Two thirds of UK adults overweight or obese

According to the government’s Better Health campaign, launched during the summer, nearly two thirds (63%) of adults in the UK are overweight or living with obesity1.

Gaining weight is often a gradual process that takes place over several years, and modern life doesn’t always make it easy. This extra weight causes pressure to build up around vital organs, making it harder for the body to fight against diseases like cancer, heart disease and now COVID-19.

By reducing your weight to within a healthy range, you can help cut your risk of being critically ill with COVID-19. To improve health and wellbeing, individuals should aim to have a BMI below 25 and above 18.52. The National Institute for Health and Care Excellence (NICE) recommends that Black, Asian and minority ethnic groups (BAME) should aim to have a BMI below 23 and above 18.5 to avoid risks to health3.

And there is a link between being overweight and type 2 diabetes. Around 90% of people with diabetes in the UK have type 2. This is where the insulin your pancreas makes can’t work properly, or your pancreas can’t make enough insulin. This means your blood glucose (sugar) levels keep rising. We all need insulin to live. It does an essential job. It allows the glucose in our blood to enter our cells and fuel our bodies.

When you have type 2 diabetes, your body still breaks down carbohydrate from your food and drink and turns it into glucose.

The pancreas then responds to this by releasing insulin. But because this insulin can’t work properly, your blood sugar levels keep rising. This means more insulin is released. For some people with type 2 diabetes this can eventually tire the pancreas out, meaning their body makes less and less insulin. This can lead to even higher blood sugar levels and mean you are at risk of hyperglycaemia.

If left untreated, high sugar levels in your blood can seriously damage parts of your body, including your eyes, heart, and feet. These are called the complications of diabetes. But with the right treatment and care, you can live well with type 2 diabetes and reduce your risk of developing them.

While obesity is linked to type 2 diabetes, it should be noted that not everyone who has it is obese. There are other factors, like age, ethnicity and family history that play a role in our risk of type 2. These factors influence how well the liver and pancreas work and where we store our fat. We can’t change those things, but we can usually change our weight.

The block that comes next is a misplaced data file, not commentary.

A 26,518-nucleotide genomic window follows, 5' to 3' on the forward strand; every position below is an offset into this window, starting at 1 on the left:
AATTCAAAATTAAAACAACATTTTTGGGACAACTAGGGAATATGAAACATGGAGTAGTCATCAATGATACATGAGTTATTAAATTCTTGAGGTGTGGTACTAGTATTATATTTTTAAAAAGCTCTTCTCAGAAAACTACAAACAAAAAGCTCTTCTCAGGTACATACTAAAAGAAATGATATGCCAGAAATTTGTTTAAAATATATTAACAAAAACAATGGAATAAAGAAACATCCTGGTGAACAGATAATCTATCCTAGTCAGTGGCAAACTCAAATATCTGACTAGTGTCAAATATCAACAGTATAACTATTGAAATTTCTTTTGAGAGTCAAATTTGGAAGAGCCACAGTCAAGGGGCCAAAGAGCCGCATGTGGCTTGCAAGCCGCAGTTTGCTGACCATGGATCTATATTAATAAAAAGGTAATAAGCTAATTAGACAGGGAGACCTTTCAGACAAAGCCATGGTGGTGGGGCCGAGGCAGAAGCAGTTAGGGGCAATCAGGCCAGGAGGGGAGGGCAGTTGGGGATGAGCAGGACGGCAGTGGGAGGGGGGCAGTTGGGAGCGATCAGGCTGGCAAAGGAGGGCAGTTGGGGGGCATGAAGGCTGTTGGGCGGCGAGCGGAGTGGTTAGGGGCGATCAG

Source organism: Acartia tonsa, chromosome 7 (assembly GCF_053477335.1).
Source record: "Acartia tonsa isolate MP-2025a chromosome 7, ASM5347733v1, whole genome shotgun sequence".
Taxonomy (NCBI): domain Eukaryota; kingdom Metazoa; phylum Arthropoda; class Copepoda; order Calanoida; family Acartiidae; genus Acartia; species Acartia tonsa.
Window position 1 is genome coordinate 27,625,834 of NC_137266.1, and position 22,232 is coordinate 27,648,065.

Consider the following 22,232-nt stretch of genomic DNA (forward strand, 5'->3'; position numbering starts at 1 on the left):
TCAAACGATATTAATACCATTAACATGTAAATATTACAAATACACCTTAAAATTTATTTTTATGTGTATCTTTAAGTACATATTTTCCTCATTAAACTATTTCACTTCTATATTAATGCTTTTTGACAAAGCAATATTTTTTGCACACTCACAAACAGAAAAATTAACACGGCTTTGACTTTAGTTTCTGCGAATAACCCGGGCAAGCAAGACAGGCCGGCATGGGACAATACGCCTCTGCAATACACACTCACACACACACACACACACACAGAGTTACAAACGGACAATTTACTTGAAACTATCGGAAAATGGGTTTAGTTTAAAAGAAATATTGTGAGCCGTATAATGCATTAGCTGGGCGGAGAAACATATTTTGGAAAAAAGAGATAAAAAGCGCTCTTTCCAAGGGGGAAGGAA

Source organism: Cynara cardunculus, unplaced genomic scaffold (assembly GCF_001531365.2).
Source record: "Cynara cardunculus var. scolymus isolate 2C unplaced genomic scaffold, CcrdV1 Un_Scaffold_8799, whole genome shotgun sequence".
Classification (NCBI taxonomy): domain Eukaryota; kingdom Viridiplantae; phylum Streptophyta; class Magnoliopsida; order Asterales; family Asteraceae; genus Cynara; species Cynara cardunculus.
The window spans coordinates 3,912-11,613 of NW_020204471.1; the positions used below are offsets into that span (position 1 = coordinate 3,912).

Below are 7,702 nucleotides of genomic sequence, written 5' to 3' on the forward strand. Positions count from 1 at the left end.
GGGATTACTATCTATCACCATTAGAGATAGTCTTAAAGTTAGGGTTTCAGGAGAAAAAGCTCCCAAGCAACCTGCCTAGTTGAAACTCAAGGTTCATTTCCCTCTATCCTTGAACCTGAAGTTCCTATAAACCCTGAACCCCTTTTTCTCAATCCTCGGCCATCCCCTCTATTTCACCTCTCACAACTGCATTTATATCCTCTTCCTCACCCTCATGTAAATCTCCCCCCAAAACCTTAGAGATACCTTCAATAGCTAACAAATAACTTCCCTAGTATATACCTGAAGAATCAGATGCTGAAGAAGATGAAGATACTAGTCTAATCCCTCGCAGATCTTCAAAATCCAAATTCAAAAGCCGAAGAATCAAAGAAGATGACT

One of the treatments available is weight loss surgery but remember, everyone is different, so treatment will vary depending on your own individual needs.

Diabetes UK supports the NICE recommendations on bariatric surgical and procedural interventions in the treatment of obese patients with type 2 diabetes.

There have been lots of studies that have found that weight loss surgery can help put type 2 diabetes into remission; you can find more information on this and other aspects of Diabetes by visiting

Weight loss surgery webinar

As part of Benenden Hospital’s current series of treatment webinars, we’re running one on bariatric (weight loss) surgery on 23 January 2021 at 10 a.m.

Sign up now to see our Bariatric Surgeon, Mr Ahmed Hamouda, talk about this treatment which is available at Benenden Hospital to self-pay patents. Following the presentation, webinar viewers will have the opportunity to ask questions about the treatment.

Private weight loss procedures at Benenden Hospital

If you want to reduce the health risks associated with being overweight, increase your life expectancy and improve your mobility, we offer fast-track access to a range of permanent and reversible bariatric procedures in a comfortable and discreet environment.

For more information, or to book a consultation, complete our online form or call our Private Patient Team on 01580 363158.


1Health Survey for England 2018

2Health Survey for England 2016

3NICE recommendations 1–18 in Preventing type 2 diabetes: risk identification and interventions for individuals at high risk (public health guidance 38).

Published on 25 November 2020